Beer promotion

An investigation by Heineken itself shows that promotional girls are indeed being harassed. Their deployment has been put on hold in Mozambique.

Olivier van Beemen, 5 July 2018

Promotional girls for Heineken in Africa are being intimidated on a large scale during their work, and they endure poor working conditions. This has become apparent from an investigation commissioned by Heineken and conducted by the agency Partner Africa, following news reports in NRC and the publication of the book Bier voor Afrika [Beer for Africa, which will be translated in English].

Illustration by Roland Blokhuizen 

It derives from the investigation that women are victims of sexual, physical or verbal intimidation in eight of the thirteen African countries where Heineken deploys promotional girls. These problems are said not to occur in the other five countries, but in four them the interviews with the promotional girls took place at the office of their employer, which might have influenced their answers.

The investigators have spoken to a total of 181 women, 57 of whom indicated they are faced with intimidation. Thirteen women claim to be victims of sexual transgression. According to the investigation, this occurs exclusively in Mozambique. NRC previously spoke with promotional women in Nigeria and with sellers in Congo who said that groping is usual when they are at work.

According to its own estimates, Heineken uses 20,000 beer promoters worldwide, 4,000 of whom are deployed in Africa. The company refuses to disclose the full investigation “because it contains competition-sensitive information”.

By their own account, the investigators did not come across women who are being pressured into sleeping with their managers in order to secure their job – the beer brewer discovered this practice in Congo in 2007 in an internal investigation. The investigation also rules out prostitution during work.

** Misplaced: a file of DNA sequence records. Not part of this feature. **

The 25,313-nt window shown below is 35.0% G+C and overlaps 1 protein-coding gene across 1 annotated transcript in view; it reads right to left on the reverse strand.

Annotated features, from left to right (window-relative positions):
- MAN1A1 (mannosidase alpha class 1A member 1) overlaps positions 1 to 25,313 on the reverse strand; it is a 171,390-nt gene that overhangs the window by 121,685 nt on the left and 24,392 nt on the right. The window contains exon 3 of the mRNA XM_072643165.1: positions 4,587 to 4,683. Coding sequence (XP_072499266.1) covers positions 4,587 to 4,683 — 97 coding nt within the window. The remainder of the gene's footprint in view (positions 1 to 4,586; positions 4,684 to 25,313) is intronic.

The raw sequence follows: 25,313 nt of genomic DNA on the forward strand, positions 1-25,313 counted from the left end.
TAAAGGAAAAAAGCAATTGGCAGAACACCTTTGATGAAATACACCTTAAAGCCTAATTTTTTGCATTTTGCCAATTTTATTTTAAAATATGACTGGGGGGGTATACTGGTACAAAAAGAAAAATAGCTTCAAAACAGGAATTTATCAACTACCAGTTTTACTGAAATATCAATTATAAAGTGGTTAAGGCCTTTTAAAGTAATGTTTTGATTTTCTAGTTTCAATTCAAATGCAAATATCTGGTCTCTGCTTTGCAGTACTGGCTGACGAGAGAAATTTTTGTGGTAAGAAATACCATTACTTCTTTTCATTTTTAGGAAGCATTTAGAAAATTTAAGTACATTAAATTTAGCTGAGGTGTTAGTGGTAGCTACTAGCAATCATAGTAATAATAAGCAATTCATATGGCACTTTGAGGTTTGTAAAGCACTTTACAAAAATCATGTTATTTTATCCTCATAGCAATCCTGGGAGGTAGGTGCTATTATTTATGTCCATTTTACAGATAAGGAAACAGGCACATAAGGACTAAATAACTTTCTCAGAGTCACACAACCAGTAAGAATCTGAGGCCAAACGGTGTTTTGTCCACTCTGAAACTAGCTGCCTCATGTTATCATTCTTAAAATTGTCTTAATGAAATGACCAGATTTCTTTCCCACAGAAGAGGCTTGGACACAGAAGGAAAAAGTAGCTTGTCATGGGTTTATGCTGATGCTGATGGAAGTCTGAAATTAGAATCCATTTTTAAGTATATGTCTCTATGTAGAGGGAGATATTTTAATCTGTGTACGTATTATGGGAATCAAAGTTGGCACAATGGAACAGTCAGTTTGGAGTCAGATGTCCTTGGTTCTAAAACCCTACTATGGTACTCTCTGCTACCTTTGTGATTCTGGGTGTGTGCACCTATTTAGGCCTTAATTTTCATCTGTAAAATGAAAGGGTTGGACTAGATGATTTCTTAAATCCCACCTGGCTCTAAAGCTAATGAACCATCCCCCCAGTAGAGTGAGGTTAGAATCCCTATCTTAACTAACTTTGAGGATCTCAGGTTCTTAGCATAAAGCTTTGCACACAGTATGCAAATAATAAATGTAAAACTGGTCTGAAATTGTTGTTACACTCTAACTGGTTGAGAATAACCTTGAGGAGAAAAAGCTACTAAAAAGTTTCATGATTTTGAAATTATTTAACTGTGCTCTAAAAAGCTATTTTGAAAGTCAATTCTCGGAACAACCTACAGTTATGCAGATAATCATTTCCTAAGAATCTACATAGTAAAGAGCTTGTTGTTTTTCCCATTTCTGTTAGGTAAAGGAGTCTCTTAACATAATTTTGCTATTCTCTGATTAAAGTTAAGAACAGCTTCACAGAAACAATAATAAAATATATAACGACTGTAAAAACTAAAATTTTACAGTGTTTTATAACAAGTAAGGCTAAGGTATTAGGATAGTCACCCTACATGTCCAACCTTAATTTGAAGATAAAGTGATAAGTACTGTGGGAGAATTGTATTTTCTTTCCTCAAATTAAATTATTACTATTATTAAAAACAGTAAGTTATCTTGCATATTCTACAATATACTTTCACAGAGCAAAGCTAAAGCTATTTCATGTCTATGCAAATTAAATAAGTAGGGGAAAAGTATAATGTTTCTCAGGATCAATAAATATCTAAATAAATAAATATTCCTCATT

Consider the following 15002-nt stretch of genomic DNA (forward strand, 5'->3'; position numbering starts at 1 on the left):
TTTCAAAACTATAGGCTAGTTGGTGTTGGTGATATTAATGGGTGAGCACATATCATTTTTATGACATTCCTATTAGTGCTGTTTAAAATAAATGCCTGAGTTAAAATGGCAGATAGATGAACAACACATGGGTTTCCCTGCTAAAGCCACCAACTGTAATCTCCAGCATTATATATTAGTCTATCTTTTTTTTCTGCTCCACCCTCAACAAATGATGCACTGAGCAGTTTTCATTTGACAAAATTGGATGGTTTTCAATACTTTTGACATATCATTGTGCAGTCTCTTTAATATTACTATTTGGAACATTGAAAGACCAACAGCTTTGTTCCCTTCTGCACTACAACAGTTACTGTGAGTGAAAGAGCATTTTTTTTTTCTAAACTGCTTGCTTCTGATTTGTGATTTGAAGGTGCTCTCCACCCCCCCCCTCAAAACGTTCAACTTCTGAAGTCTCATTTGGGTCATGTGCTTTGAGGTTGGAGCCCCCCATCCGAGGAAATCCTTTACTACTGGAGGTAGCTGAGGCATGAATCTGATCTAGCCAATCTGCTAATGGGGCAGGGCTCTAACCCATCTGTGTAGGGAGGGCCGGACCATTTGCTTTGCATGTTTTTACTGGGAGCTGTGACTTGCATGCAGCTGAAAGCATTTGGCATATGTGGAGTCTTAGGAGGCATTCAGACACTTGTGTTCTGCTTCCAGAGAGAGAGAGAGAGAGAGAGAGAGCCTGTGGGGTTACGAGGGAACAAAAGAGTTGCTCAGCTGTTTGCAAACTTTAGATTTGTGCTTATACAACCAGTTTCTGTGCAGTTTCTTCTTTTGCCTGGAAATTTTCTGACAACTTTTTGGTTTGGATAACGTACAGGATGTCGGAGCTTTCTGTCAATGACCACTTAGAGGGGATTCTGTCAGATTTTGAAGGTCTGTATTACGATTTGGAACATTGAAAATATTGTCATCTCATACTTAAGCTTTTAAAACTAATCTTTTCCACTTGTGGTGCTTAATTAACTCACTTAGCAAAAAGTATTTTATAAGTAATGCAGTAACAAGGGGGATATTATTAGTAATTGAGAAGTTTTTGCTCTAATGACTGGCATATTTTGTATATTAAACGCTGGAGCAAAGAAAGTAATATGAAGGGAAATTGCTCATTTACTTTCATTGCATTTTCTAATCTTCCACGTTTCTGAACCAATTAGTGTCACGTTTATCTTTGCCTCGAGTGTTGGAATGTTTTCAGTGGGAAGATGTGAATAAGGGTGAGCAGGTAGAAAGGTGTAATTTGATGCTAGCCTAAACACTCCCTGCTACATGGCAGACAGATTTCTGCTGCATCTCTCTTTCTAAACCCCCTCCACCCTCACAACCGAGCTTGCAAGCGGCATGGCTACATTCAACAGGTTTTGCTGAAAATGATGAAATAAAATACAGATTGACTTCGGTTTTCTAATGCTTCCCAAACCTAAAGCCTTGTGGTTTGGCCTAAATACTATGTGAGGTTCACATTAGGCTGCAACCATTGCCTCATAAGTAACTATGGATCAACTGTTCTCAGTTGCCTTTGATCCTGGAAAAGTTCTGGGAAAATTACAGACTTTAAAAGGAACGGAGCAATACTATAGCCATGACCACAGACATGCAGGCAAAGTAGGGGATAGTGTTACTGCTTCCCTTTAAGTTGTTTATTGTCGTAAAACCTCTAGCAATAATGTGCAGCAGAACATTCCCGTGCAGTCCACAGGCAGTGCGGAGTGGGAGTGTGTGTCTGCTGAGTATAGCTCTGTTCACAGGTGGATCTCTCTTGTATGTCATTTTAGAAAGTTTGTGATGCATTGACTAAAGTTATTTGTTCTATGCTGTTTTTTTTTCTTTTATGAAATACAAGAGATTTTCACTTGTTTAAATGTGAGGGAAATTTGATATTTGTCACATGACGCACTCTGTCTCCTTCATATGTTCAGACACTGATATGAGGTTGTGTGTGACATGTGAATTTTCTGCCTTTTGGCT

Problems that do come to light include the excessively short skirts women are forced to wear in some countries, the absence of a contract and payslips, slow payment, a lack of clarity about the age of the women and unpaid overtime.

Moreover, in Egypt, Heineken worked with an agency that seized the passports of female employees. These women are restricted in their freedom of movement outside working hours. This phenomenon is known as bonded labour and is considered to be a modern form of slavery. Heineken says the contract with this agency has since been terminated.

The brewer has drafted new policies to tackle the malpractices. It has drawn up seven conditions which barely differ from previous guidelines that came about in 2004, when the poor working conditions of promotional girls in Southeast Asia gave rise to concerns.

Heineken guarantees there will be no malpractices from now on.
“If we are not convinced our conditions can be met in a certain market or through a sales channel, we will terminate the deployment of beer promotors there with immediate effect.” According to Heineken, this has happened in Mozambique, where the deployment of promotional girls has been suspended.

The malpractices at Heineken were grounds for the ASN Bank to expel the beer brewer from the sustainable investment fund. In addition, The Global Fund – one of the largest donor organisations in the world, which fights aids, tuberculosis and malaria with financial support from The Bill & Melinda Gates Foundation – has suspended its partnership with Heineken.

Original article (in Dutch)

Link to the research report

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